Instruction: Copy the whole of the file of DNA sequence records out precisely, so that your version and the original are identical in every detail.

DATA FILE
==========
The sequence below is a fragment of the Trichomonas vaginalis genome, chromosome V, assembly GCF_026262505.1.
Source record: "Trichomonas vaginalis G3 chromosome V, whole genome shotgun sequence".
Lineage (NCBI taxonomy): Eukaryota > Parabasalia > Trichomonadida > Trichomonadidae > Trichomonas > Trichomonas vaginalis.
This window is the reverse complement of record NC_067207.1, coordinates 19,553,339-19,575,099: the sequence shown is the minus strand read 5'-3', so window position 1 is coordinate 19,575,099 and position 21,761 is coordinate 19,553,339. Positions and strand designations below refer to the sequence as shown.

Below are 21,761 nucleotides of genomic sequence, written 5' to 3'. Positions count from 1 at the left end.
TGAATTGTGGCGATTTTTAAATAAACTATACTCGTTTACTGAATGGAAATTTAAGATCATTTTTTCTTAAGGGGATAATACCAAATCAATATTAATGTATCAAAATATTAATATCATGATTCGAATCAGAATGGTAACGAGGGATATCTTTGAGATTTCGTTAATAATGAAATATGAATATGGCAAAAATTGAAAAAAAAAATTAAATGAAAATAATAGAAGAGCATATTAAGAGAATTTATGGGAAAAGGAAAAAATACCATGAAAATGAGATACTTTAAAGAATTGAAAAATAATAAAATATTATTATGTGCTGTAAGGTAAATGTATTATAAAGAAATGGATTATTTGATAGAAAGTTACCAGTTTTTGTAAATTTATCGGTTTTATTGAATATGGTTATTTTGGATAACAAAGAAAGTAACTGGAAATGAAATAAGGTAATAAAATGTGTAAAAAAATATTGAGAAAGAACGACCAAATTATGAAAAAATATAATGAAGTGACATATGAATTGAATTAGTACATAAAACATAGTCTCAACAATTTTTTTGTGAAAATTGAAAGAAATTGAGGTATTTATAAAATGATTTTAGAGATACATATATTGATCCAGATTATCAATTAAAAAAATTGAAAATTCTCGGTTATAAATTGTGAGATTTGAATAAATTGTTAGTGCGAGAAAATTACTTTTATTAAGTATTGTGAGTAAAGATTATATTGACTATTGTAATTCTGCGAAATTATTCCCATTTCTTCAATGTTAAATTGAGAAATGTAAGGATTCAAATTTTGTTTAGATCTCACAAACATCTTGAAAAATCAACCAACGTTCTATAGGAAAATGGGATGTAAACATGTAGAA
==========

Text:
The sequence below is a fragment of the Trichomonas vaginalis genome, chromosome V, assembly GCF_026262505.1.
Source record: "Trichomonas vaginalis G3 chromosome V, whole genome shotgun sequence".
Lineage (NCBI taxonomy): Eukaryota > Parabasalia > Trichomonadida > Trichomonadidae > Trichomonas > Trichomonas vaginalis.
This window is the reverse complement of record NC_067207.1, coordinates 19,553,339-19,575,099: the sequence shown is the minus strand read 5'-3', so window position 1 is coordinate 19,575,099 and position 21,761 is coordinate 19,553,339. Positions and strand designations below refer to the sequence as shown.

Below are 21,761 nucleotides of genomic sequence, written 5' to 3'. Positions count from 1 at the left end.
TGAATTGTGGCGATTTTTAAATAAACTATACTCGTTTACTGAATGGAAATTTAAGATCATTTTTTCTTAAGGGGATAATACCAAATCAATATTAATGTATCAAAATATTAATATCATGATTCGAATCAGAATGGTAACGAGGGATATCTTTGAGATTTCGTTAATAATGAAATATGAATATGGCAAAAATTGAAAAAAAAAATTAAATGAAAATAATAGAAGAGCATATTAAGAGAATTTATGGGAAAAGGAAAAAATACCATGAAAATGAGATACTTTAAAGAATTGAAAAATAATAAAATATTATTATGTGCTGTAAGGTAAATGTATTATAAAGAAATGGATTATTTGATAGAAAGTTACCAGTTTTTGTAAATTTATCGGTTTTATTGAATATGGTTATTTTGGATAACAAAGAAAGTAACTGGAAATGAAATAAGGTAATAAAATGTGTAAAAAAATATTGAGAAAGAACGACCAAATTATGAAAAAATATAATGAAGTGACATATGAATTGAATTAGTACATAAAACATAGTCTCAACAATTTTTTTGTGAAAATTGAAAGAAATTGAGGTATTTATAAAATGATTTTAGAGATACATATATTGATCCAGATTATCAATTAAAAAAATTGAAAATTCTCGGTTATAAATTGTGAGATTTGAATAAATTGTTAGTGCGAGAAAATTACTTTTATTAAGTATTGTGAGTAAAGATTATATTGACTATTGTAATTCTGCGAAATTATTCCCATTTCTTCAATGTTAAATTGAGAAATGTAAGGATTCAAATTTTGTTTAGATCTCACAAACATCTTGAAAAATCAACCAACGTTCTATAGGAAAATGGGATGTAAACATGTAGAA